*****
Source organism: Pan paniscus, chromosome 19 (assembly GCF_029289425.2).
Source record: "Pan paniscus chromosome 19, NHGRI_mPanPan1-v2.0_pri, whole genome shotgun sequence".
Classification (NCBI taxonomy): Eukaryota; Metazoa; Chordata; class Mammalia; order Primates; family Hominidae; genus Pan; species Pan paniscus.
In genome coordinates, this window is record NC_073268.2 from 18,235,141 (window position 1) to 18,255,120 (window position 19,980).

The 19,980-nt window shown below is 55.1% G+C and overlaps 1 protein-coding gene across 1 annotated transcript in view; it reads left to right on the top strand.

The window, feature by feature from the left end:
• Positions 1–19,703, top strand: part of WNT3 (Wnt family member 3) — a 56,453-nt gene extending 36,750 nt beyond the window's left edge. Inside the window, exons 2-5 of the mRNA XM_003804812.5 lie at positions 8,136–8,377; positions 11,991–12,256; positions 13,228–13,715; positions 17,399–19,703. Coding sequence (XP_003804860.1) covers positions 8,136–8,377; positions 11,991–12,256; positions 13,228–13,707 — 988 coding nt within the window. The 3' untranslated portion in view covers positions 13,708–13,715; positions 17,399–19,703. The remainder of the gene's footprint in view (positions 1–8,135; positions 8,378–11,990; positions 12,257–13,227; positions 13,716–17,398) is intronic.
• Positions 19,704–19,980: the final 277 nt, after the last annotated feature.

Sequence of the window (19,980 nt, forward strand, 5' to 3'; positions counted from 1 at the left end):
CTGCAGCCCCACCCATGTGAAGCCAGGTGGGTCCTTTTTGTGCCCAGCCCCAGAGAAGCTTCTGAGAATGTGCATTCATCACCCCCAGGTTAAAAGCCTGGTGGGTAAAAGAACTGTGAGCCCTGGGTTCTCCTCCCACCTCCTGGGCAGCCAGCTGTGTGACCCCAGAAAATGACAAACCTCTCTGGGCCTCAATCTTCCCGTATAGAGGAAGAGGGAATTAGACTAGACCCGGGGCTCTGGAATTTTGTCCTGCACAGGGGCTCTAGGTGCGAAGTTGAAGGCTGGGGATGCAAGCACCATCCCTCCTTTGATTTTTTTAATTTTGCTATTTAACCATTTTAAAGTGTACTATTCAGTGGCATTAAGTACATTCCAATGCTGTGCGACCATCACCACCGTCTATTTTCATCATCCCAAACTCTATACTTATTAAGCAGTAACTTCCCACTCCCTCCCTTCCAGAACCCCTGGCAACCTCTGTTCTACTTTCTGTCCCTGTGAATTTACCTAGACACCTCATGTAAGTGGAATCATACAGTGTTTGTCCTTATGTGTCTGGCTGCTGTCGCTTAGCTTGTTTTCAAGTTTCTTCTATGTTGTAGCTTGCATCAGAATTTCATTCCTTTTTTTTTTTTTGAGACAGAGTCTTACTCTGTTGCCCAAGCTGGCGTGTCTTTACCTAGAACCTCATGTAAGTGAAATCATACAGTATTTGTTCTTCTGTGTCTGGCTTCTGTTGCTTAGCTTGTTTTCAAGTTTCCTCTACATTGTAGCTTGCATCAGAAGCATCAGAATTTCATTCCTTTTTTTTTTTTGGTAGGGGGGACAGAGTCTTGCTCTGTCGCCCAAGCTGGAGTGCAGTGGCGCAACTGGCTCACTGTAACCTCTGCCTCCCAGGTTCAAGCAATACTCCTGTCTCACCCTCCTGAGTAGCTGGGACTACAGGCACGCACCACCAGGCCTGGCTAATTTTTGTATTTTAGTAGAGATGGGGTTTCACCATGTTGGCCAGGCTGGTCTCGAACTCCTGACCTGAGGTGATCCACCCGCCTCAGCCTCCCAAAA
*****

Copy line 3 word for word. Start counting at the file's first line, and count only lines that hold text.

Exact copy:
Classification (NCBI taxonomy): Eukaryota; Metazoa; Chordata; class Mammalia; order Primates; family Hominidae; genus Pan; species Pan paniscus.